World Cup - an event requiring qualification. Usually the host country is allowed unlimited participants while the other countries are limited to their national points holders or a certain percentage of their points holders.
Qualifiers/qualification - Some tournaments, for example Junior Olympics and Summer Nationals, require the fencer to "qualify" for their event or events. Qualification tournaments are held at the local level. Fencers must meet some kind of criterion in order to advance to the actual event held at a later date. The usual path used of qualification for the fencer is to place in the top 25% of their event at the qualifiers. If you hold nationals points, you are an automatic qualifier for both of those events.
Pools - groups of fencers arranged in a pre-defined way according to USFA rules. Each pool should have a diversity of abilities and clubs represented. Each person in the pool fences each fencer. At the end of all the pool bouts, the scores are added and turned in to the bout committee for verification and tally for the entire event. Pool bouts usually conclude at the end of 3 fencing minutes or a fencer scoring 5 touches which ever is first.
Bout - a singular fencing match
D.E. - Direct Elimination. After pool tallies are turned in to the bout committee, there is a short recess during which all fencers are reseeded according to how well they fenced in their pools. The #1 seeded fencer after pools would have turned in the best results of all pools. Classification information is irrelevant from this point forward. The table will be posted awarding byes to the highest seeded fencers. The remaining fencers will then fence off on assigned strips in order to begin eliminating fencers from the competition. Direct eliminations are usually 3 periods of 3 fencing minutes separated by 1 minute breaks. The exception is sabre which fences 3 minutes or to a score of 8 at which time there is a forced break. The first to reach 15 or the highest score when time is called wins. The defeated opponent is usually eliminated from further bouts.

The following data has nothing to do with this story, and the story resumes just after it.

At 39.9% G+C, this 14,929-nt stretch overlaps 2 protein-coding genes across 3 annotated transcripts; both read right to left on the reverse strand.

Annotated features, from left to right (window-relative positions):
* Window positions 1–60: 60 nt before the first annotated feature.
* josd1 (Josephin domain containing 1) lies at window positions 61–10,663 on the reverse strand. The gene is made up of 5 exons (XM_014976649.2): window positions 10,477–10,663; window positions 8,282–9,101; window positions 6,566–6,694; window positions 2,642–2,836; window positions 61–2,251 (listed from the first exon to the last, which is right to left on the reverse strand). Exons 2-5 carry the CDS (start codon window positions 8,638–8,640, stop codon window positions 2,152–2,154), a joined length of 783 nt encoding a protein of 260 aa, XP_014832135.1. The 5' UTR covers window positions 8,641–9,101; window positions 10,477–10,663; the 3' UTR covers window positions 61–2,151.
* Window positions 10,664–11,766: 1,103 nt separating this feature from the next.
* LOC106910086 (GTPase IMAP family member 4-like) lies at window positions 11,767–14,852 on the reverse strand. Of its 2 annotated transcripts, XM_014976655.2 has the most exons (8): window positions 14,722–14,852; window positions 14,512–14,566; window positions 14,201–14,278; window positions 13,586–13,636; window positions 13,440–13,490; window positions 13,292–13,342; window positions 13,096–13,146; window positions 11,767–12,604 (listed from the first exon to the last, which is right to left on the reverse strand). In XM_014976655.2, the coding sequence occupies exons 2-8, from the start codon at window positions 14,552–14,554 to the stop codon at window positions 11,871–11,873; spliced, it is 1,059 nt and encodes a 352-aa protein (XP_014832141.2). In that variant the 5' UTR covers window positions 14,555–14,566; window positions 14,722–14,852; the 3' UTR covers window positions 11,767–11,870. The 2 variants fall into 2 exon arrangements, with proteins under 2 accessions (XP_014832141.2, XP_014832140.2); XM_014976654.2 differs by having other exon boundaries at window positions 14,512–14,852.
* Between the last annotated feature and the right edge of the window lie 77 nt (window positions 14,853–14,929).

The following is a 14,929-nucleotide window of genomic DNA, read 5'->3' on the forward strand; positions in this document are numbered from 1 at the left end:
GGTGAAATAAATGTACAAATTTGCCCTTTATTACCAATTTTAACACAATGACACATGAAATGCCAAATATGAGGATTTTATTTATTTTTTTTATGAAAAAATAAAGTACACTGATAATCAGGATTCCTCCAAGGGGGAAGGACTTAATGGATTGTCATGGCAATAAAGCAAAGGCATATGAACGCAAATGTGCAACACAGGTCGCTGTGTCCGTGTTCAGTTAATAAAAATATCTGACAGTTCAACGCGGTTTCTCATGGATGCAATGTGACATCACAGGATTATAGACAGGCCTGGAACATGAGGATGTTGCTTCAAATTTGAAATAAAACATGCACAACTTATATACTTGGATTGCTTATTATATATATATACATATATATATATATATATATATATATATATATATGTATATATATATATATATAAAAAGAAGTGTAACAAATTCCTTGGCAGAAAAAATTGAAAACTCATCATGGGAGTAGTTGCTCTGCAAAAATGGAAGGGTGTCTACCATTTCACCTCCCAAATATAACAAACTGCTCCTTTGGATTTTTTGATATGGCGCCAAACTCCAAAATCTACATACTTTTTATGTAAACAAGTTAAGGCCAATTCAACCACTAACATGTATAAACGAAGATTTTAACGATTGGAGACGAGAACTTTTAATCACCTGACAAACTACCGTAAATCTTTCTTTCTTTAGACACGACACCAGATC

Bye - moving directly from the pool to the second round of direct elimination. This is determined mostly by the table of fencers. If the table is 16 and there are 10 fencers, the top 6 fencers skip their first bout (automatically win) and move to the next. This means the highest seeded fencers advance to the second round of the competition without having to fence in the first round of d.e.'s.
Table- the table (a.k.a. tableau, tree, bracket) is the mechanism used to orderly fence off direct elimination bouts. Tables start at 4 and double each time. Tables are 8, 16, 32, 64, 128 and 256. Usually we don't need more than 256, although we have used the 512 table at Summer Nationals. You may view the USFA tables online under "info for fencers" and then "forms."
RepÍchage - (often mispronounced as 'repacharge') an extremely complicated method of double elimination which is only used nationally in Junior, Cadet, and Division I events. Bottom line is - if you are in the top 32 (points) - DO NOT LEAVE THE VENUE until you are sure you have no more bouts to fence (i.e. you have lost two bouts.) If you do not show up on strip - the referee will award a black card and your results will be null. You will appear in the final results as "fencer excluded."
Indicators - a tally of the number of touches (points) you made, minus the number of touches (points) against you. Indicators are the second factor in d.e. seeding - the first is percentage of wins in pools.
TS - Touches Scored - the number of points you made
TR - Touches Received - the number of points made against you
Coin Toss - the way a tie is broken (randomization), giving priority to the winner of the toss for 1 minute of extended fencing.
Priority - the one who wins the coin toss receives priority which means they do not have to score a touch, but just prevent one from being scored against them. If at the end of one minute of fencing there is no tie-breaking touch, the fencer with priority wins.
La Belle - commonly used to mean a tied score with the next touch being the winner. It's roots are from the days when the referee called "la belle" ("the pretty" or "the beautiful") then only the clean and most beautiful form would be considered.